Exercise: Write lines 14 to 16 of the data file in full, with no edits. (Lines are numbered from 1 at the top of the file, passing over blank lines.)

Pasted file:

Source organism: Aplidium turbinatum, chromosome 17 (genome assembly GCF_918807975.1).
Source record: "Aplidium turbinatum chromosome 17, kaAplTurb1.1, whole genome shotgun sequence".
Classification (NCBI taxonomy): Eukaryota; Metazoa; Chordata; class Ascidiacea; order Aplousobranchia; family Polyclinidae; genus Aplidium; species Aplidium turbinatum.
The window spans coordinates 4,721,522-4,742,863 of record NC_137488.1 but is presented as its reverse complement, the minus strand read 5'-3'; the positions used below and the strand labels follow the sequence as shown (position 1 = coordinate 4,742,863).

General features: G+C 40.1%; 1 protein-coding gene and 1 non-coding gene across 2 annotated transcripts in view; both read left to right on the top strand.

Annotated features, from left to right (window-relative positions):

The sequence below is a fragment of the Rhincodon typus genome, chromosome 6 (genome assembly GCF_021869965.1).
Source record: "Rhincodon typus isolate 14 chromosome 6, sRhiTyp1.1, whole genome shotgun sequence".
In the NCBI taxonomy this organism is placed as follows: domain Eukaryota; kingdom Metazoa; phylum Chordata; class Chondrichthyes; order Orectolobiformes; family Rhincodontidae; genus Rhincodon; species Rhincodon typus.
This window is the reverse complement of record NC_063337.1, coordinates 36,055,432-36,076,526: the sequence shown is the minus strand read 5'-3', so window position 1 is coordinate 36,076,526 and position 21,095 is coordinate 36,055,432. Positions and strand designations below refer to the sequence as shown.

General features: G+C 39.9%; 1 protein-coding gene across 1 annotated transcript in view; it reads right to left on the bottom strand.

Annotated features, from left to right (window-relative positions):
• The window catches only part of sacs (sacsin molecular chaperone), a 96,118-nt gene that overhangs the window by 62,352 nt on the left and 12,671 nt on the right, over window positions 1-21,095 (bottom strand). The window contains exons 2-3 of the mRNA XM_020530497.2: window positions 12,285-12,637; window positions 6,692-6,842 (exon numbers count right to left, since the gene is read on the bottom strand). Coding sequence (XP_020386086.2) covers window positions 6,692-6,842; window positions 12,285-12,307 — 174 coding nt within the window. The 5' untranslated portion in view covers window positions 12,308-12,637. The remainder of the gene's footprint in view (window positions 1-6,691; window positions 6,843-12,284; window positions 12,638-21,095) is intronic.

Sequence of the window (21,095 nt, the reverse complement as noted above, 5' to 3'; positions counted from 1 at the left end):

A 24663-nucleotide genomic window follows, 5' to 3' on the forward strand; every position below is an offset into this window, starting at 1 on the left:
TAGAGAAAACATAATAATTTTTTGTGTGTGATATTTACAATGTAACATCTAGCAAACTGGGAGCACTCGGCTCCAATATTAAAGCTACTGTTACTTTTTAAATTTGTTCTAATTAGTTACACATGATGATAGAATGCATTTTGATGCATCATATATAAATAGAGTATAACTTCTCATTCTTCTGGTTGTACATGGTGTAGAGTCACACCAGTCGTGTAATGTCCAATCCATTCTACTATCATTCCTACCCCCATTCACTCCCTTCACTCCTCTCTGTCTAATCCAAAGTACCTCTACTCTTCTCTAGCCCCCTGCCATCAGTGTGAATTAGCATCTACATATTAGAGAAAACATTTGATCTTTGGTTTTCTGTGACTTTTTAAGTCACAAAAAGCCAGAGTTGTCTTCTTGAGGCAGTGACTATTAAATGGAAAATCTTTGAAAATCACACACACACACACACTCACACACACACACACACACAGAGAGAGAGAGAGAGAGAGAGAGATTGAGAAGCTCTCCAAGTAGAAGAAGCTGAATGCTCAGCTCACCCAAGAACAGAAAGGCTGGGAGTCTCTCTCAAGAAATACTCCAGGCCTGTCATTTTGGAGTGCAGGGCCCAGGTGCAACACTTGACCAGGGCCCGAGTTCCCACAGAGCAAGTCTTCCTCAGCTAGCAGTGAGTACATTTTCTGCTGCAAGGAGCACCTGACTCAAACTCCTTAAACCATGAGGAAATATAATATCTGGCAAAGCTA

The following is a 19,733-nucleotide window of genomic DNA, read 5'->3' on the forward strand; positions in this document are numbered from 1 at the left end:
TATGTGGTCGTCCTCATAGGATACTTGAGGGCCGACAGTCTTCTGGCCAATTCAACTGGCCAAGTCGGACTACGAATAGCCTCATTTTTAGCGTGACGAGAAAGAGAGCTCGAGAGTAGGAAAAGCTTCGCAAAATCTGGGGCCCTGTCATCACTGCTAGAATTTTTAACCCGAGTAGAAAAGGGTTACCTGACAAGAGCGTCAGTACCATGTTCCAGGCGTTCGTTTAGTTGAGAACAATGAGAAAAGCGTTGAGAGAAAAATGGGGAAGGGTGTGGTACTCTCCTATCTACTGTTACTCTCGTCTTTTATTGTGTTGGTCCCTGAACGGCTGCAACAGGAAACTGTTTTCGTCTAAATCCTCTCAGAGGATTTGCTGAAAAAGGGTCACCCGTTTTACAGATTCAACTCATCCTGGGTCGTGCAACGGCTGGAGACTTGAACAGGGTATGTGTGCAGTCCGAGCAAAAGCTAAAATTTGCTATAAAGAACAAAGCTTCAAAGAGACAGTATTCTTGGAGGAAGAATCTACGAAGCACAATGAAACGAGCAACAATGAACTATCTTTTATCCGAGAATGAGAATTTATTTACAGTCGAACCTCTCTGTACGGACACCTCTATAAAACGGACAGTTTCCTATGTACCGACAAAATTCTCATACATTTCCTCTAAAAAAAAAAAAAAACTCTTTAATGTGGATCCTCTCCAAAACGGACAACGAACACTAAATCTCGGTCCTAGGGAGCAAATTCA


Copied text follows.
Sequence of the window (21,095 nt, the reverse complement as noted above, 5' to 3'; positions counted from 1 at the left end):

A 24663-nucleotide genomic window follows, 5' to 3' on the forward strand; every position below is an offset into this window, starting at 1 on the left:
TAGAGAAAACATAATAATTTTTTGTGTGTGATATTTACAATGTAACATCTAGCAAACTGGGAGCACTCGGCTCCAATATTAAAGCTACTGTTACTTTTTAAATTTGTTCTAATTAGTTACACATGATGATAGAATGCATTTTGATGCATCATATATAAATAGAGTATAACTTCTCATTCTTCTGGTTGTACATGGTGTAGAGTCACACCAGTCGTGTAATGTCCAATCCATTCTACTATCATTCCTACCCCCATTCACTCCCTTCACTCCTCTCTGTCTAATCCAAAGTACCTCTACTCTTCTCTAGCCCCCTGCCATCAGTGTGAATTAGCATCTACATATTAGAGAAAACATTTGATCTTTGGTTTTCTGTGACTTTTTAAGTCACAAAAAGCCAGAGTTGTCTTCTTGAGGCAGTGACTATTAAATGGAAAATCTTTGAAAATCACACACACACACACACTCACACACACACACACACACAGAGAGAGAGAGAGAGAGAGAGAGATTGAGAAGCTCTCCAAGTAGAAGAAGCTGAATGCTCAGCTCACCCAAGAACAGAAAGGCTGGGAGTCTCTCTCAAGAAATACTCCAGGCCTGTCATTTTGGAGTGCAGGGCCCAGGTGCAACACTTGACCAGGGCCCGAGTTCCCACAGAGCAAGTCTTCCTCAGCTAGCAGTGAGTACATTTTCTGCTGCAAGGAGCACCTGACTCAAACTCCTTAAACCATGAGGAAATATAATATCTGGCAAAGCTA